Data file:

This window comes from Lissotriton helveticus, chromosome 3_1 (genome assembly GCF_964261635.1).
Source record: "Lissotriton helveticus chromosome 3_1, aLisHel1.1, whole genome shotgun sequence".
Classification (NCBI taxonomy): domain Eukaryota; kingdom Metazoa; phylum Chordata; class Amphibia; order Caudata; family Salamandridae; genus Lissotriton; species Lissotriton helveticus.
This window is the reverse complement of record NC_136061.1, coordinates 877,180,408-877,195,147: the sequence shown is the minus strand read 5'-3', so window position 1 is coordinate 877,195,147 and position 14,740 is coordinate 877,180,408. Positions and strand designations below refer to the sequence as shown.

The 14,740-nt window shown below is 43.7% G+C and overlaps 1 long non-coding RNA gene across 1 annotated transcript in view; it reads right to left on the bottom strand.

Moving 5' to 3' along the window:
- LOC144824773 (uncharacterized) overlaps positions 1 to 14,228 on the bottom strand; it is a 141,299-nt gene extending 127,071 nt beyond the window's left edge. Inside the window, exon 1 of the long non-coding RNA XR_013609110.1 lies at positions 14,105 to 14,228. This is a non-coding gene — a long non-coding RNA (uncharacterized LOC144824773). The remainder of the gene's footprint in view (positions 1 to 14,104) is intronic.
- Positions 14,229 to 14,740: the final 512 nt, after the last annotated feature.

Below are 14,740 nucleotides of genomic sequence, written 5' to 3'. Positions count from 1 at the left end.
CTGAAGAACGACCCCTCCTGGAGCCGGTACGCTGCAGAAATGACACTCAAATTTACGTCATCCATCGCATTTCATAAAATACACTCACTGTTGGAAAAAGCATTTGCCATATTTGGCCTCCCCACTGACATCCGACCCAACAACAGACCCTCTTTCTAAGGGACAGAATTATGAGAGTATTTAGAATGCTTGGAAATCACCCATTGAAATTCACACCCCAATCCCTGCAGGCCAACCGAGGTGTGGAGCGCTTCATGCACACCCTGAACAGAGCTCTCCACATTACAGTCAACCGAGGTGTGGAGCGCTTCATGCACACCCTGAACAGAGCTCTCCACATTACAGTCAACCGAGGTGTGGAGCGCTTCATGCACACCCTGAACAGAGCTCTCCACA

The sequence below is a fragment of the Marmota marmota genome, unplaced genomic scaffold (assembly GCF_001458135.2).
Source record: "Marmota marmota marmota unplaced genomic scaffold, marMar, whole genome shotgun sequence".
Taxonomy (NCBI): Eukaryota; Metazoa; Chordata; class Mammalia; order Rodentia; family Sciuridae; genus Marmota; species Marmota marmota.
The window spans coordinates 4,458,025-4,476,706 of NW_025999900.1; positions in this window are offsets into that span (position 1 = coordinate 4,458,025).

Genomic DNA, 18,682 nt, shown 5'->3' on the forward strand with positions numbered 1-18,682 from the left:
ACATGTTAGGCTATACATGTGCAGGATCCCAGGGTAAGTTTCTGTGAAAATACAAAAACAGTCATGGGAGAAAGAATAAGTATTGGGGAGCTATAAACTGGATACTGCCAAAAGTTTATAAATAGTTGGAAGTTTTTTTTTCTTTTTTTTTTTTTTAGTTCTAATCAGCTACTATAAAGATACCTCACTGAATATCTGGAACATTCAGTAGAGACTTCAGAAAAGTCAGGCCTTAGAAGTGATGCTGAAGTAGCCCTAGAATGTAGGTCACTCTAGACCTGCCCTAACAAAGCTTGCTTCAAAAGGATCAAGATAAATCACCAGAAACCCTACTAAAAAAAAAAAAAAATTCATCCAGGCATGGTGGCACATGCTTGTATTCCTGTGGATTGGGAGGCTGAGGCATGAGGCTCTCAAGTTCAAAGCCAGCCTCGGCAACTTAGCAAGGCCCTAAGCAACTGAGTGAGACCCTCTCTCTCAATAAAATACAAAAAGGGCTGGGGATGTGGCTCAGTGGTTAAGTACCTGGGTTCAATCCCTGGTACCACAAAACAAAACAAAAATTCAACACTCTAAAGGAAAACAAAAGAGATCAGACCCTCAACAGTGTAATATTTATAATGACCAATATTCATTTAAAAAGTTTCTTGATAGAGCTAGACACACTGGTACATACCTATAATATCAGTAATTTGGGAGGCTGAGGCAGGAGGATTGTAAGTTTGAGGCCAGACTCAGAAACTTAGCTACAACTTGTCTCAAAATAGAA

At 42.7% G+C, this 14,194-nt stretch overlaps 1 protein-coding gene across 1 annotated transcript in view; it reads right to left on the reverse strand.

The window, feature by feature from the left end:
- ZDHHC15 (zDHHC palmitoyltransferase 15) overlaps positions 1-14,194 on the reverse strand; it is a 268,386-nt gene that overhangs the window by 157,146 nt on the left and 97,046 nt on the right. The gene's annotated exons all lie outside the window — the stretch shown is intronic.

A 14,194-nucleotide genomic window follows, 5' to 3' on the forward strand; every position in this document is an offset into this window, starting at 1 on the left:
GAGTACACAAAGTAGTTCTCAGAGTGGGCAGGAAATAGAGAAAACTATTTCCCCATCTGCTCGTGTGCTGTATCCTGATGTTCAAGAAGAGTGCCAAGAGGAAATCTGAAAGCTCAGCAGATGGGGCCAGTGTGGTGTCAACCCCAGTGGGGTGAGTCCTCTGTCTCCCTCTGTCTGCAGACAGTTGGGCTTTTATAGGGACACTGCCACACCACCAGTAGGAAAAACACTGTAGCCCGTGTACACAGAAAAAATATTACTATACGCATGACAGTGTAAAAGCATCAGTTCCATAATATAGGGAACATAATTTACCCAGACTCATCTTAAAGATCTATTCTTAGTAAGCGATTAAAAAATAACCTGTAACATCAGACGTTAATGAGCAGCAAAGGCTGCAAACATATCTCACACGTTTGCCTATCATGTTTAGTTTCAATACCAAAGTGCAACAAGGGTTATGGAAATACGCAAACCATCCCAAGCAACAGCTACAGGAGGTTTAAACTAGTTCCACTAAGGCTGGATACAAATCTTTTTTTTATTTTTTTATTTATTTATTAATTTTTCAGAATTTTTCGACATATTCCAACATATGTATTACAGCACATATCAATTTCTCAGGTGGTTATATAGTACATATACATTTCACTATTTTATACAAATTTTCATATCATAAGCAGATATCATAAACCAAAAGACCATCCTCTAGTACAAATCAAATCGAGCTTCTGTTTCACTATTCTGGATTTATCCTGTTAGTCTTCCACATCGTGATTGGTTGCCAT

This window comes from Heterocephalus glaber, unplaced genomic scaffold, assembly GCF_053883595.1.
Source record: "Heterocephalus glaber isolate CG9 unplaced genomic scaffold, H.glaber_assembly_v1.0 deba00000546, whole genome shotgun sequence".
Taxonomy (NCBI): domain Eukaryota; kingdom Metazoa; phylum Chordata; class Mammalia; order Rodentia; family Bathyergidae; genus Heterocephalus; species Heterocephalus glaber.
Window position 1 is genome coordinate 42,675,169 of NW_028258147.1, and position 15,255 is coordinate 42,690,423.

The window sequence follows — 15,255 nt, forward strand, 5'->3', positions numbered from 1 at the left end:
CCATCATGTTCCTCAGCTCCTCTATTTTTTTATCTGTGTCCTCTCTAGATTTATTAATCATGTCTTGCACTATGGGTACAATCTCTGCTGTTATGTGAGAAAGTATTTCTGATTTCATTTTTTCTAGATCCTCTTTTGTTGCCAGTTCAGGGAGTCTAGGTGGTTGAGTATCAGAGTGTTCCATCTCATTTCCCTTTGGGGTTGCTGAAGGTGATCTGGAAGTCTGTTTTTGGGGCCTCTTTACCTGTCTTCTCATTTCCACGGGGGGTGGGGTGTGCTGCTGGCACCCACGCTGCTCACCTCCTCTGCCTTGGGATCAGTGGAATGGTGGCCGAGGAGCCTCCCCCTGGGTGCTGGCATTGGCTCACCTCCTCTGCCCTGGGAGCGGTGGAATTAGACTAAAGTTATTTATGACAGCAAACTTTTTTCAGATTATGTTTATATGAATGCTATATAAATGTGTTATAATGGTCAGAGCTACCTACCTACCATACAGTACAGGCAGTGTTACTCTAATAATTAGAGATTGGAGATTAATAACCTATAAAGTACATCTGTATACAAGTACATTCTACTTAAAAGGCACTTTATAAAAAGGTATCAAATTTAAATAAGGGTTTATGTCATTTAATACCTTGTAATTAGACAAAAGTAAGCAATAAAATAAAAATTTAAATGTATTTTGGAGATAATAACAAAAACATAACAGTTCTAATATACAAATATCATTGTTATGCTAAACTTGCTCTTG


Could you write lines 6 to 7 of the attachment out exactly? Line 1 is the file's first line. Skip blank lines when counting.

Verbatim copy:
Moving 5' to 3' along the window:
- LOC144824773 (uncharacterized) overlaps positions 1 to 14,228 on the bottom strand; it is a 141,299-nt gene extending 127,071 nt beyond the window's left edge. Inside the window, exon 1 of the long non-coding RNA XR_013609110.1 lies at positions 14,105 to 14,228. This is a non-coding gene — a long non-coding RNA (uncharacterized LOC144824773). The remainder of the gene's footprint in view (positions 1 to 14,104) is intronic.